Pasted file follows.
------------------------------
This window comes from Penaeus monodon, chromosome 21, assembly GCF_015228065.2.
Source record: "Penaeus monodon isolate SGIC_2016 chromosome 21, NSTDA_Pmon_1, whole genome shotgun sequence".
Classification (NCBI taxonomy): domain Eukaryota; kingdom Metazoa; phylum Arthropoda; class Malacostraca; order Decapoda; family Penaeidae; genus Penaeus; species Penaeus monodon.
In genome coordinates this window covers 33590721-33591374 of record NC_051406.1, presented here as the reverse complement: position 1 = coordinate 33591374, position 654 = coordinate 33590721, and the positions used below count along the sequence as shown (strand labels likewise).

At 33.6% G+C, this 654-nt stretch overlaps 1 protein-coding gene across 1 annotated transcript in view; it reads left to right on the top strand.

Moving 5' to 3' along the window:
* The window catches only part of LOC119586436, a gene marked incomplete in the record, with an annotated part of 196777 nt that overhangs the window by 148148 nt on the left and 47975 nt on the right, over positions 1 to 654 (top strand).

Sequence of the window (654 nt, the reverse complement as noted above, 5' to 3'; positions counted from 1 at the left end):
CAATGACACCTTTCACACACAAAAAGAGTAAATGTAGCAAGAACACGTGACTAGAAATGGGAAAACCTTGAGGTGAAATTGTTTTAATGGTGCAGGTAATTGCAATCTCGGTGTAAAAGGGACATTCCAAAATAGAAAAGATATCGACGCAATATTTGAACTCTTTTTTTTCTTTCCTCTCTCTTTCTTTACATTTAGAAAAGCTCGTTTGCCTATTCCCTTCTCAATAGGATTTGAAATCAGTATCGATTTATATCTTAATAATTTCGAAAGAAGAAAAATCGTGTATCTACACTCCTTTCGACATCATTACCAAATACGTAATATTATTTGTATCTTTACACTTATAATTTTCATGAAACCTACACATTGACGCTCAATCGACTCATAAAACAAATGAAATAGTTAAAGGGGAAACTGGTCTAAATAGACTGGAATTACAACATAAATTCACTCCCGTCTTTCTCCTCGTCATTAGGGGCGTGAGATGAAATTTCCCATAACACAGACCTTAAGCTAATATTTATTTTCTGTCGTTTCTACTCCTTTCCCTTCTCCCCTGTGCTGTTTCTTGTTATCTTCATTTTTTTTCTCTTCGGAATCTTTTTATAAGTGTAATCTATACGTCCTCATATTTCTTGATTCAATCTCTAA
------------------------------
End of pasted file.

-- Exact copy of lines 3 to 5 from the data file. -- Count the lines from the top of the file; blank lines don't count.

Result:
Classification (NCBI taxonomy): domain Eukaryota; kingdom Metazoa; phylum Arthropoda; class Malacostraca; order Decapoda; family Penaeidae; genus Penaeus; species Penaeus monodon.
In genome coordinates this window covers 33590721-33591374 of record NC_051406.1, presented here as the reverse complement: position 1 = coordinate 33591374, position 654 = coordinate 33590721, and the positions used below count along the sequence as shown (strand labels likewise).

At 33.6% G+C, this 654-nt stretch overlaps 1 protein-coding gene across 1 annotated transcript in view; it reads left to right on the top strand.